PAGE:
15 African films and documentaries now streaming on Netflix.
It’s been some time since we’ve checked in on Netflix. A few good films have come and gone (farewell Mother of George and Restless City). But there’s also some new gems—and not to mention six of our Top Films of 2015.
Below, we present our guide to the 15 best African and African-related feature films and documentaries now streaming on Netflix.
(Note: these titles are currently streaming on Netflix U.S. To find out if a film is streaming in your country, head here.)
Dir. Zeresenay Berhane Mehari, Ethiopia, 2015
Writer/director Zeresenay Berhane Mehari’s Ethiopian court drama chronicles the true story of a girl and a lawyer who take on the tradition of abduction for marriage known as telefa. Executive produced by Angelina Jolie, the film had its world premiere at Sundance 2014—where it won the World Cinematic Dramatic Audience Award—and was subsequently selected (but not nominated) as the Ethiopian entry for the Best Foreign Language Film at the 2015 Academy Awards.
Dir. Sara Blecher, South Africa, 2015
Sara Blecher’s South African drama centers on a 21-year-old woman in Johannesburg (Fulu Mugovhani) as she fights to save the car repair shop she’s inherited from her late father. The movie, which Okayafrica contributor Patrice Peck once wrote is as “as ambitious, stylish and audacious as the 21-year-old ‘Afro-hipster’ for whom the movie is named,” was picked up last year by Ava DuVernay’s Array (the L.A.-based collective dedicated to propelling films made by women and people of color).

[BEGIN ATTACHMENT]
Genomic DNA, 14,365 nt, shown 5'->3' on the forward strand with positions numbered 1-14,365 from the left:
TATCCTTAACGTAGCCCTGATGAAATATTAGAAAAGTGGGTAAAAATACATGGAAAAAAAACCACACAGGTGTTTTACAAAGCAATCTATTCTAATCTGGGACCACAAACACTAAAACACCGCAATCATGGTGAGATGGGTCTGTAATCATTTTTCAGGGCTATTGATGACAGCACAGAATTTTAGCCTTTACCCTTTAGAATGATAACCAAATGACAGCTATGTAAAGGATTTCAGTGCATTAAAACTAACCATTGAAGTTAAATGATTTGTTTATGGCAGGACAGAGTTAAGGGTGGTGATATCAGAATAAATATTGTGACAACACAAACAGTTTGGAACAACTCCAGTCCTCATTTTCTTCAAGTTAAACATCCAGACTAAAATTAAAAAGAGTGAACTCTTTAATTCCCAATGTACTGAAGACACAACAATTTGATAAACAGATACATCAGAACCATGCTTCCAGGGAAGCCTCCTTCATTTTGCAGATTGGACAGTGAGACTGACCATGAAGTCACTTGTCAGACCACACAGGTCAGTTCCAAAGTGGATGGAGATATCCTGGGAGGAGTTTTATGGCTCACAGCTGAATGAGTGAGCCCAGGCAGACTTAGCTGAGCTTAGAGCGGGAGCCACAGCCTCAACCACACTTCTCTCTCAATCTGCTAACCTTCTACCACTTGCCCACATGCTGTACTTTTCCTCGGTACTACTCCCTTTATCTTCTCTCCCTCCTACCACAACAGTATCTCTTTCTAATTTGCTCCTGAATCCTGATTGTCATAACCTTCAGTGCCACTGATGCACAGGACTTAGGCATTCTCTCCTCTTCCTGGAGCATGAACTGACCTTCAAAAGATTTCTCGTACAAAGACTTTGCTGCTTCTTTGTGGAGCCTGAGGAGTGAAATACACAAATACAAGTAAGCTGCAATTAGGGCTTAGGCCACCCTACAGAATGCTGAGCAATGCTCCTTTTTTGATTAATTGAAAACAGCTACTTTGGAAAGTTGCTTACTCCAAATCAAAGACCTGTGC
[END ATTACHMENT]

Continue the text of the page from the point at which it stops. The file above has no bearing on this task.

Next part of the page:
Out of My Hand
Dir. Takeshi Fukunaga, USA/Liberia, 2015
The second film picked up by Ava DuVernay’s Array as part of a double theatrical release alongside Ayanda, Japanese filmmaker Takeshi Fukunaga’s migration drama follows one man’s journey from a Liberian rubber plantation to the “Little Liberia” community of Staten Island, New York, where he’s haunted by ghosts of his wartime past. Writing about the film, Okayafrica’s Aaron Leaf called it the anti-Beasts of No Nation: “a movie about child soldiers that, in a refreshing twist on the genre, has no scenes of child soldiering.”
Dir. Jonas Carpignano, Italy, 2015
Jonas Carpignano’s feature film debut is a timely story of African migration to Europe. The poignant docudrama follows two Burkinabé men, single father Ayiva (Koudous Seihon) and his close friend, Abas (Alassane Sy), as they make the perilous journey from Burkina Faso to Italy, where they encounter hostility, violence and a life contrary to the “promised land” they envisioned. The film debuted at the International Critics’ Week section of Cannes last year before being picked up for a U.S. release and distribution by IFC/Sundance Selects.